Courts

  • September 19, 2014

    by Rebekah DeHaven

    Over the August recess President Obama announced several new judicial nominations:

    John Robert Blakey, to the Northern District of Illinois;

    Jorge Luis Alonso, to the Northern District of Illinois;

    Jeanne E. Davidson, to the U.S. Court of International Trade; and

    Haywood Stirling Gilliam, to the Northern District of California.

    On Monday, September 8 the Senate returned from recess and the past two weeks saw a flurry of judicial nominations activity. On Monday, September 8, the Senate voted 97-0 to confirm Jill Pryor to the Eleventh Circuit (Ga.). Pryor was a partner at Bondurant, Mixson & Elmore LLP in Atlanta. The seat she filled had been vacant since August of 2010. A New York Times article discussed President Obama’s legacy of having re-shaped the appellate bench.

  • August 15, 2013

    by David Lyle

    This week retired U.S. Supreme Court Justice Sandra Day O’Connor said in a speech that the need for judges to raise money to win contested elections presents one of the greatest threats to a fair and impartial judiciary, The Atlanta Journal-Constitution reported. The validity of Justice O’Connor’s concerns is supported by the data and analysis in Justice at Risk, a report recently published by ACS on campaign contributions to state supreme court justices and state court decision making.

    In the speech, Justice O’Connor said:

    Judicial elections powered by money and special interests create the impression, rightly or wrongly, that judges are accountable to money and special interests, not the law[.]  … Our judges should never be beholden to any constituency.

    In my view, that need to raise money to compete in those elections presents one of the greatest threats to fair courts and that threat is increasing[.]

    In Justice at Risk, Professor Joanna Shepherd of Emory University School of Law uses sophisticated empirical research techniques to analyze 2,345 business-related state supreme court published opinions from all 50 states and over 200,000 contributions to sitting justices and concludes that:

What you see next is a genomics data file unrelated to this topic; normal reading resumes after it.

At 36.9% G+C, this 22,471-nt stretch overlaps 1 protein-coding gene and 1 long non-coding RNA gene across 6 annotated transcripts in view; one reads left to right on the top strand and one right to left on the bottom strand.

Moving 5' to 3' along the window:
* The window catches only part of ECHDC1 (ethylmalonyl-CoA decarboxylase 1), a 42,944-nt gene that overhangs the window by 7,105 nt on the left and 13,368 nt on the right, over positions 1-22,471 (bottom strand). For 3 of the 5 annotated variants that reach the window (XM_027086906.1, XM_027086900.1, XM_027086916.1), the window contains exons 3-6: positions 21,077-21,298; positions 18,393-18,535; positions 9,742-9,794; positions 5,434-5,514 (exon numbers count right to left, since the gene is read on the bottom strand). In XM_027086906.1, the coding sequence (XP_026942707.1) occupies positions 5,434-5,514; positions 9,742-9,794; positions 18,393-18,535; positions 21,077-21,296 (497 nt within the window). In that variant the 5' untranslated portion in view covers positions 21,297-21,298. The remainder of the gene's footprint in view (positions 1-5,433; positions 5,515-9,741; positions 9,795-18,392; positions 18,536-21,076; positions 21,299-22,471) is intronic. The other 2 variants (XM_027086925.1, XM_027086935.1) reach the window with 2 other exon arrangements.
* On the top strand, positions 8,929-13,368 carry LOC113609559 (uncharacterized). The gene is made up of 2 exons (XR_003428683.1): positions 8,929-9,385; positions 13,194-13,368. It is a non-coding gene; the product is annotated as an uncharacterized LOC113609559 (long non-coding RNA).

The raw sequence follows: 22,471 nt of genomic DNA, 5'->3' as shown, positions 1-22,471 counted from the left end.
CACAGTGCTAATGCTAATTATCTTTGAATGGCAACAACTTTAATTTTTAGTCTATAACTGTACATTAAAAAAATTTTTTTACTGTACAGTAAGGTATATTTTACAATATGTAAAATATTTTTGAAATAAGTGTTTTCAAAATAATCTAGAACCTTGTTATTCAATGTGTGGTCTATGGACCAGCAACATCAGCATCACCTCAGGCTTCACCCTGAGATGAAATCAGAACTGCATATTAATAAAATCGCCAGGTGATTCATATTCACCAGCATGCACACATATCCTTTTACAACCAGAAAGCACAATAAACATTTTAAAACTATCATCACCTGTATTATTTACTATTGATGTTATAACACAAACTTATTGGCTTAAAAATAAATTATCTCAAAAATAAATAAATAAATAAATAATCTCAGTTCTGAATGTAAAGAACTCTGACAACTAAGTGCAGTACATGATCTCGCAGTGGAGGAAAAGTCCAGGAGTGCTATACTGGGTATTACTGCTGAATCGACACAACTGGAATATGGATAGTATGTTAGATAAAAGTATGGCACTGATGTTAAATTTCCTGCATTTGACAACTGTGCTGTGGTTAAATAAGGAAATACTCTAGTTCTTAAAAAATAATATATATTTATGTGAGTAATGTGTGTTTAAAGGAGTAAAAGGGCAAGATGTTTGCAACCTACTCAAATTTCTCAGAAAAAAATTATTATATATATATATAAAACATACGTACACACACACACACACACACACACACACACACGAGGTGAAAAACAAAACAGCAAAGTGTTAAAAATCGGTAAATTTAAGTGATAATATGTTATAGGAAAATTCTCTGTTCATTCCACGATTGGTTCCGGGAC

• There is a significant relationship between business group contributions to state supreme court justices and the voting of those justices in cases involving business matters.;
    • The more campaign contributions from business interests justices receive, the more likely they are to vote for business litigants appearing before them in court;
    • A justice who receives half of his or her contributions from business groups would be expected to vote in favor of business interests almost two-thirds of the time; and
    • The empirical relationship between business contributions and justices’ voting for business interests exists only in partisan and nonpartisan election systems; there is no statistically significant relationship between money and voting in retention election systems.

    More than 90 percent of the legal cases in the United States are handled by state courts, and 89 percent of the states require judges to face the voters in some type of election.  Dozens of states require their supreme court justices to campaign and raise many in just the sort of contested elections (whether partisan or nonpartisan) that both Justice O’Connor and Justice at Risk suggest can be so problematic.

    Justice O’Connor supports merit selection systems, in which bipartisan nominating commissions to put slates of candidates to the governor, who picks from that list. Voters then periodically vote on whether to retain these judges (without opposition from another candidate). As noted above, In Justice at Risk, Professor Shepherd found that there is no statistical relationship between contribution in retention elections and decisions by justices.

    To learn more about this important issue, please visit ACS’s State Courts Resource Page.

  • January 12, 2011
    The fevered effort to bar judges from citing foreign or international law is misguided, uninformed and a threat to democracy, authors of a new ACS Issue Brief assert.